Tuesday, February 28, 2012
Hello again! Sorry for the huge time lapse between posts. My life as a student has left little time for cooking and baking and even less time to blog about my day to day adventures. However, today I offer you a recipe for homemade naan bread. Most people think you need a tandoor oven to make delicious naan bread, but a cast iron skillet does the job perfectly. The recipe is incredibly easy, and costs a fraction of store-bought or restaurant naan bread. And, it is delicious!
Homemade Naan Bread
recipe from Madhur Jaffrey's cookbook, World Vegetarian
5 cups white flour (you could probably use any flour, but I have only used white)
1 1/2 tsp. baking powder
1 tsp. baking soda
1/2 tsp. salt
1 1/2 tsp. sugar
2 tbsp. plain yogurt (I used about 3)
1 cup milk
1 cup water
1 tbsp. melted butter, plus more for cooking with
1/2 tsp. nigella and 1 tsp. sesame seeds (I did not use these)
Sift together flour, baking powder, baking soda, and salt. In a large mixing bowl, mix together sugar and yogurt with an electric mixer. Add the milk and water to yogurt and mix well. Slowly begin adding 2 cups of the flour mixture, little bits at a time. When all of the flour is incorporated, mix well for 2-3 minutes on medium speed to build up the gluten in the flour. Add the melted butter and the egg and mix well. Now slowly begin adding the rest of the flour, switching to a wooden spoon when the mixture becomes too thick for the electric mixer. The dough should be very soft and sticky. Dump it out onto a floured surface and knead a few times with oiled hands. Divide the dough into 8-12 balls, depending on the size of your cast iron pan (I did 12 for my medium sized cast iron pan). Liberally dust a baking tray with flour and place the balls two inches apart. Press and flatten the balls slightly with your floured hand and cover them with a tea towel (please do not use plastic wrap, a towel works just as well). Refrigerate the naan for at least 30 minutes or up to 48 hours.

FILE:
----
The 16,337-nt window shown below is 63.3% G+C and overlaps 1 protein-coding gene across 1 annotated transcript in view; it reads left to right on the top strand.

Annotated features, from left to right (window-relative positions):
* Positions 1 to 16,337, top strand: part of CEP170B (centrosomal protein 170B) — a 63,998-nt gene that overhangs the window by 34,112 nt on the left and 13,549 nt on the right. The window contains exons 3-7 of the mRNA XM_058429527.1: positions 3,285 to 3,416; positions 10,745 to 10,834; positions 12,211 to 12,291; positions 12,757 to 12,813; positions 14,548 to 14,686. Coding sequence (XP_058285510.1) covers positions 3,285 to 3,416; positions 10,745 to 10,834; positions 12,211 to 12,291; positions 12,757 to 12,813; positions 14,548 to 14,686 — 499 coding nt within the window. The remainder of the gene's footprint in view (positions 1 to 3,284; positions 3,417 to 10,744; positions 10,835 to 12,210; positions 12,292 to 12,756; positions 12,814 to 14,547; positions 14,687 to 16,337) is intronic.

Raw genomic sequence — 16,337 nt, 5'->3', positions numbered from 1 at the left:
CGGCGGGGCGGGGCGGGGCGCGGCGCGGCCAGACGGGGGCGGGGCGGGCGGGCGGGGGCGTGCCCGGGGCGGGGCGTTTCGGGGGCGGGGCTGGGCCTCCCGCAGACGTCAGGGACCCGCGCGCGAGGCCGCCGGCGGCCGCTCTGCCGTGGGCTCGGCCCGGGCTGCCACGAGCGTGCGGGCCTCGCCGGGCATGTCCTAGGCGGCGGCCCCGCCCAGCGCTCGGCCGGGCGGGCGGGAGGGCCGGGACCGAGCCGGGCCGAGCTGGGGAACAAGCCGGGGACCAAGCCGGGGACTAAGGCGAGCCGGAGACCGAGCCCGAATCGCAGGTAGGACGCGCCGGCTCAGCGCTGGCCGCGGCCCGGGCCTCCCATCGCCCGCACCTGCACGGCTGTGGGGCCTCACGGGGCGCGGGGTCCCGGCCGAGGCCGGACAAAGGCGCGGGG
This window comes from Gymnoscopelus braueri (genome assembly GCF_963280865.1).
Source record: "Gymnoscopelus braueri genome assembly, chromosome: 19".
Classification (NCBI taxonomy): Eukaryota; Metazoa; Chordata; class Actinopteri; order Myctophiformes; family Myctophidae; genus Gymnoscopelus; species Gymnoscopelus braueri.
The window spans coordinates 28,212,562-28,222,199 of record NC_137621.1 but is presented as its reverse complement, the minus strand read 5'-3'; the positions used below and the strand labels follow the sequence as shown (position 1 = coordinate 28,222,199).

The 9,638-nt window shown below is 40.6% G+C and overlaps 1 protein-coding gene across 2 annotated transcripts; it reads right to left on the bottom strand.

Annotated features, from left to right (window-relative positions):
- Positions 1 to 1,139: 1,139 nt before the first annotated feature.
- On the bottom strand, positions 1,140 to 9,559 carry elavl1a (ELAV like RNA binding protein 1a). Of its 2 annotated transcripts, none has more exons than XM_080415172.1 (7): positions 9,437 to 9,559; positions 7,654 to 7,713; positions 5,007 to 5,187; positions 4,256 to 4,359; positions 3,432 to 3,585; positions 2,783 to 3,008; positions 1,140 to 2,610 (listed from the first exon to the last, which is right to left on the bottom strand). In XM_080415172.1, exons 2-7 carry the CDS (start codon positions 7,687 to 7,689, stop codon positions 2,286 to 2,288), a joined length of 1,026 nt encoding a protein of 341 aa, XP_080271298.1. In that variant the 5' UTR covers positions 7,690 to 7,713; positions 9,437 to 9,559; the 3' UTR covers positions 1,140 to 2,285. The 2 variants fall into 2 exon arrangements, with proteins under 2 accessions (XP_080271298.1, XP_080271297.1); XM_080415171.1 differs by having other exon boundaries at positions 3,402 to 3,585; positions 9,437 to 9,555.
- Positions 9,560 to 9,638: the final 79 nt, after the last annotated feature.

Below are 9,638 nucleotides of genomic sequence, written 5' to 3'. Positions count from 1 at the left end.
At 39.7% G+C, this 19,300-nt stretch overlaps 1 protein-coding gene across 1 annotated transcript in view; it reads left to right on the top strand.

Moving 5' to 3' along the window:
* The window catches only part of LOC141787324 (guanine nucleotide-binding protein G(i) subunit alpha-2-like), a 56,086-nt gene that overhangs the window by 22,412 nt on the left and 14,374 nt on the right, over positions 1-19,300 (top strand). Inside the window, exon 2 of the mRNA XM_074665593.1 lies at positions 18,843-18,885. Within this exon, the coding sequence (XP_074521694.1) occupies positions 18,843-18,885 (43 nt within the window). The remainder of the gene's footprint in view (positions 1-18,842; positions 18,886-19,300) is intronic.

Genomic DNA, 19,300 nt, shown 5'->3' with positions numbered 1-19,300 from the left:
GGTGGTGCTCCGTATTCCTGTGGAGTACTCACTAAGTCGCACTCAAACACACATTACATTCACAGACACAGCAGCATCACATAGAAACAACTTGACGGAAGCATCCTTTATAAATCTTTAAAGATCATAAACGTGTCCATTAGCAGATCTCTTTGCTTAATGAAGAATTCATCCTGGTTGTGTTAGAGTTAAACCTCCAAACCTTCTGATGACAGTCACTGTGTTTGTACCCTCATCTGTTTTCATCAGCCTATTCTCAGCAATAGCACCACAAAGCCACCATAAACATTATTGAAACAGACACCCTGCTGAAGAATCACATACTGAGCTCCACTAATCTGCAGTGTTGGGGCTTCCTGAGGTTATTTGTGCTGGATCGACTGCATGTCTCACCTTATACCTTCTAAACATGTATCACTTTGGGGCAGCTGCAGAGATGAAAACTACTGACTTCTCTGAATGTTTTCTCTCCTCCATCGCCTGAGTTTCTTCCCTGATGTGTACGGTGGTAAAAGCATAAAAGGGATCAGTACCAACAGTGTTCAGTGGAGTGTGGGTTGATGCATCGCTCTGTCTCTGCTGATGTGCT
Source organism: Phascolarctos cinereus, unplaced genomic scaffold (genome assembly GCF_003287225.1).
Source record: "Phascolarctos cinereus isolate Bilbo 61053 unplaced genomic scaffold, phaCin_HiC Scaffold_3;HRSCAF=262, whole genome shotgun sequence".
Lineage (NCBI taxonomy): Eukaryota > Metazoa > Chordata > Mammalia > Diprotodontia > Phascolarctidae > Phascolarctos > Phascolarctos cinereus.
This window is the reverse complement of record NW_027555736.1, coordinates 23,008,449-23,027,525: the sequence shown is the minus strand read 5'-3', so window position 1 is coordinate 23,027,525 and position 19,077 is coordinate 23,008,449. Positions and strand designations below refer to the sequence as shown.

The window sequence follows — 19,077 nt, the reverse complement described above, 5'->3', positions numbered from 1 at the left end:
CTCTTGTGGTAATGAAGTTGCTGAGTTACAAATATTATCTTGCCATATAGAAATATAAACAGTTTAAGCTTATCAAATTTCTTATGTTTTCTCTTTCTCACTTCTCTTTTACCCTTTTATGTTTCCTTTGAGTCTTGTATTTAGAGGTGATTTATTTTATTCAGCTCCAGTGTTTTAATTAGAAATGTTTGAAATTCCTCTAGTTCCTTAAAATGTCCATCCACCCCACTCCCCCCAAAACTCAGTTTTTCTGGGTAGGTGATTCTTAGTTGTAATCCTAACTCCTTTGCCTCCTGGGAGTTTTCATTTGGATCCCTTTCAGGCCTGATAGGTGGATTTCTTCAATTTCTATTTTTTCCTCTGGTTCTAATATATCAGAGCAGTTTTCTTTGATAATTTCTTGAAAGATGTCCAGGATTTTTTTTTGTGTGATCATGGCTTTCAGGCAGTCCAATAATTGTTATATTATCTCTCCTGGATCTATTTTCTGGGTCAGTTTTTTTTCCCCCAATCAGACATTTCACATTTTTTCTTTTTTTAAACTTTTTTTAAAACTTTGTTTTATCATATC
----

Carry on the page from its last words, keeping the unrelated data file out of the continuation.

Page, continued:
When you are ready to cook them, preheat your pan for 5 minutes. Melt a few more tablespoons of butter and dip your fingers in it. Take one naan at a time and press and shape them into a tear drop shape about 6 or 7 inches long (or long enough that the dough is about 1/2 inch thick and it will fit nicely onto your pan). Brush the top with a bit more butter and place (buttered side down) onto the hot pan. Sprinkle a small amount of seeds onto the top of the dough (if you are using them). Cook for about 2 minutes, or until nicely browned. Now because I don't use the seeds, I simply butter the top and then flip my naan over and cook them for another 2 minutes on the other side. However, the seeds would probably all fly off if you did that, so You can finish it off under the broiler until nicely blistered and brown. Cook all of the naan this way and keep them warm in the oven until you are ready to eat them.
I would recommend only cooking enough to eat with your meal and leaving the rest in the fridge so you can make fresh ones as you want them over the next 2 days. Fresh off the pan is really the best way to have them. Or you could just cook them all and then eat a ridiculous amount of buttery, hot naan and feel really indulged and satisfied. I fully support that method :).
I don't have a picture of the finished product, but this is what they should look like:
Tonight we are having this delicious bread with chana masala, recipe found here, and bengali spiced squash, also in World Vegetarian.
What have you been cooking lately?